Jim Jørgensen, the manager of the Australian Bar in Copenhagen, stopped a promotion that involved handing out drinks tickets to students at several schools and challenging them to come to the bar on Thursday nights to see which school could down the most free shots. Teachers at the schools would hand out personalised invitations to the kids. The bars mined the students’ names from the school’s computer system.
“You would come back from a break, and there would be a nice invitation with your name printed on it lying on a teacher’s desk ,” said Christian Sforzini Graugaard, the student council president at Gefion Gymnasium. “The fact that teachers handed out the invitations made it feel like a school-sponsored activity.”
Jørgensen stopped the promotion after school officials complained and the bar was threatened with legal action for violating laws prohibiting the direct marketing of alcohol to minors.
But that’s not to say that some teachers and schools don’t continue to promote drinking.
A father who preferred not to be identified for this story sent his teenage daughter on what he believed was a school-sanctioned event.
“She went with one of her teachers and a few other students to a concert,” he said. “It ended a bit late, but I figured it would be okay since they were with a teacher.”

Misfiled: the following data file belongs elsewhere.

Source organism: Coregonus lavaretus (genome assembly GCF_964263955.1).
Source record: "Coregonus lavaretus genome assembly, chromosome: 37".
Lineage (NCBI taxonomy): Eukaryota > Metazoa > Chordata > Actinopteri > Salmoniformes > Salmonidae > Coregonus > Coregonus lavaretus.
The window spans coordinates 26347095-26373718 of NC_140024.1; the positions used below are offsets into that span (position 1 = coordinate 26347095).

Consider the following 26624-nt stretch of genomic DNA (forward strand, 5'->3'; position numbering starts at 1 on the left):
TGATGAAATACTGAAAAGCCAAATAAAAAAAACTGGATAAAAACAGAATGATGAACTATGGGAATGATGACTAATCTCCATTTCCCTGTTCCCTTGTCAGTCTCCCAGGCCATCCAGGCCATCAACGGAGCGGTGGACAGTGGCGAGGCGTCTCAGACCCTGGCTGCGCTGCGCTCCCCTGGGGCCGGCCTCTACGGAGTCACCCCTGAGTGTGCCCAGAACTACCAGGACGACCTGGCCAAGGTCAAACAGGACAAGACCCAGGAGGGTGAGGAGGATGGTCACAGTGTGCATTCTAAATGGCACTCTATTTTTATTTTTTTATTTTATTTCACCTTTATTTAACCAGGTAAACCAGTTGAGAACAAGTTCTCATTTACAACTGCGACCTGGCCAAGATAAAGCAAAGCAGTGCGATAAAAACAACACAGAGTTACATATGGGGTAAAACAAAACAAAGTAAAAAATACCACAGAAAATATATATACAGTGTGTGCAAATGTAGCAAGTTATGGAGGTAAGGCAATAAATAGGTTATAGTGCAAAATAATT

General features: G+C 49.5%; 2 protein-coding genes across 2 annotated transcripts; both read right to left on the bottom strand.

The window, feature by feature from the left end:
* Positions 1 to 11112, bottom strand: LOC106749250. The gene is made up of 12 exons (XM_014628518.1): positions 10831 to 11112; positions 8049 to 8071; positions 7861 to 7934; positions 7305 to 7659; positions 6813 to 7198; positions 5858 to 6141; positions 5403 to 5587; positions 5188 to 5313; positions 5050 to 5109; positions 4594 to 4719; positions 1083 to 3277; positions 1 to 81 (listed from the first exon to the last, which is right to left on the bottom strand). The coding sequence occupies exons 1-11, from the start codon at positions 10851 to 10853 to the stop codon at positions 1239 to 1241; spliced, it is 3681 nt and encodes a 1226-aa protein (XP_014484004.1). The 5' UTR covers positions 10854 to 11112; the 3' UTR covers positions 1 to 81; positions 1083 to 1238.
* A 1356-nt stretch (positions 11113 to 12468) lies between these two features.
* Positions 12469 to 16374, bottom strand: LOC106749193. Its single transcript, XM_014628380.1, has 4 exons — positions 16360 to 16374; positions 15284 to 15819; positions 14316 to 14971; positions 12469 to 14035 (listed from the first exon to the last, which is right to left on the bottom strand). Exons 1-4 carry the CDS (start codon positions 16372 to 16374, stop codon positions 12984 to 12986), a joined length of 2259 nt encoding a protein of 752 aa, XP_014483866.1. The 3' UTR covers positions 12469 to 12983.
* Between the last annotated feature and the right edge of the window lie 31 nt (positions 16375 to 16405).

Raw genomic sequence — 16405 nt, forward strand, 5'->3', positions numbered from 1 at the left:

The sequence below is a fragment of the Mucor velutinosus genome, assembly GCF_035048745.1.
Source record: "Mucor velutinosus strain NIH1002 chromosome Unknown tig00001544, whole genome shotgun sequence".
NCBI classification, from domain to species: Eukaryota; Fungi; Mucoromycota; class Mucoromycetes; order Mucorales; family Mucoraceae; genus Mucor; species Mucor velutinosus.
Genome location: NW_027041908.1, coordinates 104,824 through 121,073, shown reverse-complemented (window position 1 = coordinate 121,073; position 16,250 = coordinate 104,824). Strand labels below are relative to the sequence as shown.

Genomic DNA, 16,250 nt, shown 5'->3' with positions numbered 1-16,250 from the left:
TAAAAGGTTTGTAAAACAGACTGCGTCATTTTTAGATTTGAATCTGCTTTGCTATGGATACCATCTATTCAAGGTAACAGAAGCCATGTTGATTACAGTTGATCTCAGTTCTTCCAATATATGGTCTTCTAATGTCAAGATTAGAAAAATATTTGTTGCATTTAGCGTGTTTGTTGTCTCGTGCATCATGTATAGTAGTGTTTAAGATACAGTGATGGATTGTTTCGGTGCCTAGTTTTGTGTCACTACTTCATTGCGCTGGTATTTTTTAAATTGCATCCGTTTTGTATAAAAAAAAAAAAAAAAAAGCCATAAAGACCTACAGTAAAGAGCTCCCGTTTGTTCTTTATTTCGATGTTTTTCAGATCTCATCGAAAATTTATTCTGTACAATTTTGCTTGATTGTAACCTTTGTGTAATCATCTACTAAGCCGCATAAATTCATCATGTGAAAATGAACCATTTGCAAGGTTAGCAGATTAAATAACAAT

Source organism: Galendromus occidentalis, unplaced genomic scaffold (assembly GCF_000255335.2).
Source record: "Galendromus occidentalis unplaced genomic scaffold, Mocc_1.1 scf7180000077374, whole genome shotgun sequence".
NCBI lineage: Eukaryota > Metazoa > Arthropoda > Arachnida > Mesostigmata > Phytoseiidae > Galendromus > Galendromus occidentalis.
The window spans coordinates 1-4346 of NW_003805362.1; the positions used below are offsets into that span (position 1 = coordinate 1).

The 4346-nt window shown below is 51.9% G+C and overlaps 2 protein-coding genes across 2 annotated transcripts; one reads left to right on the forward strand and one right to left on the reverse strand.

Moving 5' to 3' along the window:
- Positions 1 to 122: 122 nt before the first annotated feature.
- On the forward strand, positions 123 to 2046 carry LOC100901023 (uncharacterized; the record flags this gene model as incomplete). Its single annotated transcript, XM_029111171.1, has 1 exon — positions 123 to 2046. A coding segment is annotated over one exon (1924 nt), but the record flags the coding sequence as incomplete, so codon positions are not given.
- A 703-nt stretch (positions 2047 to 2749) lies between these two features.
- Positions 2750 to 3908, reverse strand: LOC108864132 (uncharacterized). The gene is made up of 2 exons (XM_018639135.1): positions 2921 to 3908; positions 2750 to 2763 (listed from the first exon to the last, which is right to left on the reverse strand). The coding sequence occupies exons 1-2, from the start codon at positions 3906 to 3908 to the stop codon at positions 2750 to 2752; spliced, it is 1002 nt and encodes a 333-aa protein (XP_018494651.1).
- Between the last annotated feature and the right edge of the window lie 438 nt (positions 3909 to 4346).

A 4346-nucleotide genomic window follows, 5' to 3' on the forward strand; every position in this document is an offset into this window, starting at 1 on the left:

The man’s daughter phoned him at three in the morning, very drunk and in need of a ride home. He asked his daughter where the teacher was and why he was not looking out for the kids.
“He was drunker than the rest of us,” the daughter replied. “I think he passed out somewhere.”
The school involved said it had no knowledge of the specific incident, but that it took the problem of teenage drinking “very seriously”.
The teenage girl, however, said that teachers often drink with students on study trips and help the seniors arrange drinking challenges to ‘initiate’ younger students.
Jerome Lacarriere is a pub owner and a parent from Aalborg in north Jutland. He said that his pub generally draws an older crowd and that he blames an overall lax sense of morality in Denmark for contributing to teen drinking.
“It’s the superficial environment these kids grow up in,” he said. “Those stupid reality shows that glorify drinking, smoking, sex and covering your body with so-called ‘cool’ tattoos play a big part in it.”
Jesper Jürgensen is the head media spokesperson for SBS TV and Kanal 5, the broadcasters behind the reality show ‘Kongerne af Rømø’ in which a group of 18 to 25-year-olds spend a few weeks in a summerhouse, drinking, having sex (or at least trying to), getting naked and sometimes arrested. He disagreed that his show was contributing to teenage drinking problems, even though the demographics show that a large part of the audience for the programme is young teens.
“I don’t buy it,” he said. “A TV show that is on for one hour a week at 10pm is not going to have an effect on whether teenagers are drinking or not.”
Jürgensen said that young people have been drinking at music festivals, parties and clubs since the ‘60s and that shows like ‘Kongerne of Rømø’ reflect, rather than create, reality.
Some students are getting weary of news reports and shows that portray their generation as little more than drunken, sex-crazed maniacs.
“I think it is sad that we are seen as ridiculous and unintelligent,” one student, Martine Amalie Krogh, said during an online debate sponsored by Politiken newspaper. “We are more than drinking and sex. We want to do things to make the world a better place.”